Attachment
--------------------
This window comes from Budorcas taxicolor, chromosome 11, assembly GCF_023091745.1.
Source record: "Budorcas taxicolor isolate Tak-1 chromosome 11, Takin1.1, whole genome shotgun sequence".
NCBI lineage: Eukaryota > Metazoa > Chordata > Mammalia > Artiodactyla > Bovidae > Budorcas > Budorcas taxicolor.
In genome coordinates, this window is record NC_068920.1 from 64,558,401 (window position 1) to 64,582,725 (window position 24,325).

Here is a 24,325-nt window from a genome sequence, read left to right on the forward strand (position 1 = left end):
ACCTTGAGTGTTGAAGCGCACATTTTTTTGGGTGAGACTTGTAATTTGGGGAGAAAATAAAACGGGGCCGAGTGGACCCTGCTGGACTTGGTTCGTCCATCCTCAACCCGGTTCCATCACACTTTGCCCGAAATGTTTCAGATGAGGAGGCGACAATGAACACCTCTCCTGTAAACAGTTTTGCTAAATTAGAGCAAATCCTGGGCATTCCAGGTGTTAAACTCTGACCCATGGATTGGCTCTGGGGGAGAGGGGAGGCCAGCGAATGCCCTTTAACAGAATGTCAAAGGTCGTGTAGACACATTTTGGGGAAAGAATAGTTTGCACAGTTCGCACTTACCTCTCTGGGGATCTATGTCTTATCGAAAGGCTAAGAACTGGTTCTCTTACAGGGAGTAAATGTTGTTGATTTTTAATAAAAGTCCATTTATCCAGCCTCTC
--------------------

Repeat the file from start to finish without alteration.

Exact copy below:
This window comes from Budorcas taxicolor, chromosome 11, assembly GCF_023091745.1.
Source record: "Budorcas taxicolor isolate Tak-1 chromosome 11, Takin1.1, whole genome shotgun sequence".
NCBI lineage: Eukaryota > Metazoa > Chordata > Mammalia > Artiodactyla > Bovidae > Budorcas > Budorcas taxicolor.
In genome coordinates, this window is record NC_068920.1 from 64,558,401 (window position 1) to 64,582,725 (window position 24,325).

Here is a 24,325-nt window from a genome sequence, read left to right on the forward strand (position 1 = left end):
ACCTTGAGTGTTGAAGCGCACATTTTTTTGGGTGAGACTTGTAATTTGGGGAGAAAATAAAACGGGGCCGAGTGGACCCTGCTGGACTTGGTTCGTCCATCCTCAACCCGGTTCCATCACACTTTGCCCGAAATGTTTCAGATGAGGAGGCGACAATGAACACCTCTCCTGTAAACAGTTTTGCTAAATTAGAGCAAATCCTGGGCATTCCAGGTGTTAAACTCTGACCCATGGATTGGCTCTGGGGGAGAGGGGAGGCCAGCGAATGCCCTTTAACAGAATGTCAAAGGTCGTGTAGACACATTTTGGGGAAAGAATAGTTTGCACAGTTCGCACTTACCTCTCTGGGGATCTATGTCTTATCGAAAGGCTAAGAACTGGTTCTCTTACAGGGAGTAAATGTTGTTGATTTTTAATAAAAGTCCATTTATCCAGCCTCTC